This past Wednesday the Chair of the Federal Reserve, Janet Yellen, beefed up the debate between investors and economists, saying that “equity market valuations at this point are quite high” and that long-term yields could rise once the Fed starts hiking rates. Her remarks came before an audience at the International Monetary Fund in Washington, in conversation with its Managing Director Christine Lagarde. As we could easily imagine, stock markets around the world initially reacted negatively to her statements, but as of Friday morning have fully recovered.
Although it’s not unusual to receive investment tips from the head of the Federal Reserve every now and then, I do question how useful their insights really are. For example, in 1996 then Chairman Alan Greenspan famously diagnosed the stock market as suffering from “irrational exuberance,” making a case that stock valuations were stretching beyond economic means. The next day stocks in the US promptly dropped 2.35%. However, three years later the US stock market was up 89%. From July 2005 to July 2007 then Chairman Ben Bernanke appeared numerous times before congress and the media (watch them all here) to appease talk of a real estate bubble. We don’t need reminding how that turned out.
I don’t mean to suggest that investors should be able to rely on the Chair of the Federal Reserve to have some special ability to predict markets. Even with access to private information, no one can reliably and repeatedly predict such complex systems. Nor should investors believe that valuation is a useful tool to predict short-run performance. As I wrote last month in “Not all heroes wear CAPEs”, most of the time equities are reasonably priced and reflect long term expectations about interest rates and earnings.
However what I do mean to suggest is that the Chair of the Federal Reserve should stick to managing short-term interest rates and leave investing to investors. Although the Fed’s efforts around moral suasion are surely coming from a noble place, they repeatedly miss the mark in practice and result in misinformation. In no way have their efforts to discuss market valuation achieved their stated goal of maintaining stability of the financial system. Financial stability is not about trying to prevent the inevitable booms and busts of human nature and market cycles, but about creating a system that can safely deal with those shocks.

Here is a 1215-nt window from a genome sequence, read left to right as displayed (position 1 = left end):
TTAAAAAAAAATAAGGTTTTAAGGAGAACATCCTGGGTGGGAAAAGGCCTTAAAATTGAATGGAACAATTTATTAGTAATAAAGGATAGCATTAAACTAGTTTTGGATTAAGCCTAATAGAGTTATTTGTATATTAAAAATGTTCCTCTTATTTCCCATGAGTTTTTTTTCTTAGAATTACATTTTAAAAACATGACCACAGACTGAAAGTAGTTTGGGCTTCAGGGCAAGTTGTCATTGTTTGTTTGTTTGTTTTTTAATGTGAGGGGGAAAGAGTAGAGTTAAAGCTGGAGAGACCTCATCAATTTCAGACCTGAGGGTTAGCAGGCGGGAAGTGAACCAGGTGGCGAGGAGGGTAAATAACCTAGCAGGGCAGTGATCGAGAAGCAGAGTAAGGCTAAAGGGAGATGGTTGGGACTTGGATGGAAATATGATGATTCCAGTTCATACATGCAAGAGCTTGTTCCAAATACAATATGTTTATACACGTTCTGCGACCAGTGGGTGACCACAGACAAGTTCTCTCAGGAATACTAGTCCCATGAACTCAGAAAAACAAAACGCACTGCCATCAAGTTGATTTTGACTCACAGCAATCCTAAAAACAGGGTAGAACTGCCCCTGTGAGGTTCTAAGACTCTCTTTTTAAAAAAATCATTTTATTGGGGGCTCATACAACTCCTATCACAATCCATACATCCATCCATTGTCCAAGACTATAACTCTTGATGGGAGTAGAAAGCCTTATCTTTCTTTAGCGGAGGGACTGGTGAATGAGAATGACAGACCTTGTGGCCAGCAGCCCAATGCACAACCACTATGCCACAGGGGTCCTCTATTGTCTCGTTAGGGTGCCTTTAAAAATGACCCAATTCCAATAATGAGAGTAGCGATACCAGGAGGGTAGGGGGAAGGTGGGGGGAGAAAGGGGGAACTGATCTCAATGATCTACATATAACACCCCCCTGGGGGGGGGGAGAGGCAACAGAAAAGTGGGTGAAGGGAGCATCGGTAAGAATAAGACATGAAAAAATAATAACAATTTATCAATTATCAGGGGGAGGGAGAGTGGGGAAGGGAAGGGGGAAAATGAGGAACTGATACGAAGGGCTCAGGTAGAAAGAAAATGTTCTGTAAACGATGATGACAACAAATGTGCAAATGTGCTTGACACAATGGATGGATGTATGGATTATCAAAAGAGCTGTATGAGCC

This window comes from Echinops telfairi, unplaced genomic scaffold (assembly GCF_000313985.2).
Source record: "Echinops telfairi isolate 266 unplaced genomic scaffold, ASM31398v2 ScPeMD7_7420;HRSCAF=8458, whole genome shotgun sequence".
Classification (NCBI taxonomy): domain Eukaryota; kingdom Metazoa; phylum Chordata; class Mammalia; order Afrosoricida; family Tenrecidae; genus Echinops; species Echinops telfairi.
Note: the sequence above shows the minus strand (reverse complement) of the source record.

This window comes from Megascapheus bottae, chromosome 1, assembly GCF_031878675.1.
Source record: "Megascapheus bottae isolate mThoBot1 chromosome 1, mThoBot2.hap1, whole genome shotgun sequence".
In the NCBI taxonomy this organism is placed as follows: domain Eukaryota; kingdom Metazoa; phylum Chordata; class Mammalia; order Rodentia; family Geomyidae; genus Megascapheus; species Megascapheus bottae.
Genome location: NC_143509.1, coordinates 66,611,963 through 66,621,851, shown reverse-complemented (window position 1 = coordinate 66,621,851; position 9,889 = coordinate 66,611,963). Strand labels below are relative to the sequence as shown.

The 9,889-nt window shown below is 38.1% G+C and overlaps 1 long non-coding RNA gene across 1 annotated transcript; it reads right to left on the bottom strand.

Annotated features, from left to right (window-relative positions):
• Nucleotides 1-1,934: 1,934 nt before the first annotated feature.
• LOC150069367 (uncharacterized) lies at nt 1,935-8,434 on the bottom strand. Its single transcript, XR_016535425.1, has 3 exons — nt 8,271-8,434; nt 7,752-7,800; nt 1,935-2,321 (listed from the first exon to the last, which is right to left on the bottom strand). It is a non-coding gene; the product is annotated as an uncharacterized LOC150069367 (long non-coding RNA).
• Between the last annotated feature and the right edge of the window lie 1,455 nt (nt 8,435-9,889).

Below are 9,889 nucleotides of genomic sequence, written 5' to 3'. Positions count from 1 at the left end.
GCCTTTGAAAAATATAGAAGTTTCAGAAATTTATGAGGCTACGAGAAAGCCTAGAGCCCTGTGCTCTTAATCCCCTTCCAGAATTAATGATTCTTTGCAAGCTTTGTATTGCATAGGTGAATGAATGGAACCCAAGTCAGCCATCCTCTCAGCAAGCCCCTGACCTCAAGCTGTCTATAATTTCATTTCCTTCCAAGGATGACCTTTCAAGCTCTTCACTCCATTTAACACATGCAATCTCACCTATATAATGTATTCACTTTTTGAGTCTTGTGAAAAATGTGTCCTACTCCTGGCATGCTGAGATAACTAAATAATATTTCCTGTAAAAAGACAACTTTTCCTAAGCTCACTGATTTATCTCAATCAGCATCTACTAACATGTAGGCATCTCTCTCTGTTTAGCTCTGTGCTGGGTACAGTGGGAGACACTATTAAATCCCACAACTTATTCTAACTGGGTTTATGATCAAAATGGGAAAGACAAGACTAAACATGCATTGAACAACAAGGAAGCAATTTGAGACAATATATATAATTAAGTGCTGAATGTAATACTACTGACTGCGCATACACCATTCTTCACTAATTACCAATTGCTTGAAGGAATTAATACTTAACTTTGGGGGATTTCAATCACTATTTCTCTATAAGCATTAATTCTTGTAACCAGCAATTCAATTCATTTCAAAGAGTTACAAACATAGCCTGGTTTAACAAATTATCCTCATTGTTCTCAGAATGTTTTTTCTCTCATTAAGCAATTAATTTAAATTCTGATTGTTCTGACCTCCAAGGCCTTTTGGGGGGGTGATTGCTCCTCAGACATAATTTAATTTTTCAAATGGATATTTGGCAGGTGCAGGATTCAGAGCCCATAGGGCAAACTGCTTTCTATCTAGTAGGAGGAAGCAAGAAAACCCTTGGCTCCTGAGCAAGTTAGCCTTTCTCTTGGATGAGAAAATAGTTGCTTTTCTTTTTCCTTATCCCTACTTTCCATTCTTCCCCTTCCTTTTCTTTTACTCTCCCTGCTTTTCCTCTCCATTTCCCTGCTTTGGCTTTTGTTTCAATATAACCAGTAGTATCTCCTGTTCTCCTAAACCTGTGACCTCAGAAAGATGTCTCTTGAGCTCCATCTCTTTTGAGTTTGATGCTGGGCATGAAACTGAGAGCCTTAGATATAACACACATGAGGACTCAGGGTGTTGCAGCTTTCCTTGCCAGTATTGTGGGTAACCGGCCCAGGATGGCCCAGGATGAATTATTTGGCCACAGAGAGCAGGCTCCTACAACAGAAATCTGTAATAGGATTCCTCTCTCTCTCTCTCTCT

On another note, I’ve read that some investors have pointed to Yellen’s comments suggesting that rising long-term interest rates would cause a new recession. Acknowledging that recessions are notorious difficult to predict, history shows rising interest rates on their own do not cause recessions. Instead, data show the best leading indicator of recession is when short term interest rates are equal to or higher than long term interest rates. In real life, that means it would cost more to borrow money overnight than it would to borrow it for 30 years. Sounds strange, doesn’t it? This pattern has taken place before the start of every US recession for the last 50 years with a perfect 7 out of 7 record, usually signalling 12 months ahead. With short term US rates today at 0.01% and long term rates at 2.90% it looks like we have a long way to go before another round of irrational exuberance catches up.
Ben Kizemchuk is a Portfolio Manager & Investment Advisor with Altus Securities Inc. in Toronto. He offers financial planning and investment management for high net worth Canadian investors. Ben focuses on high quality investments, the Growth and Income Portfolios, low risk investing, and reducing tax.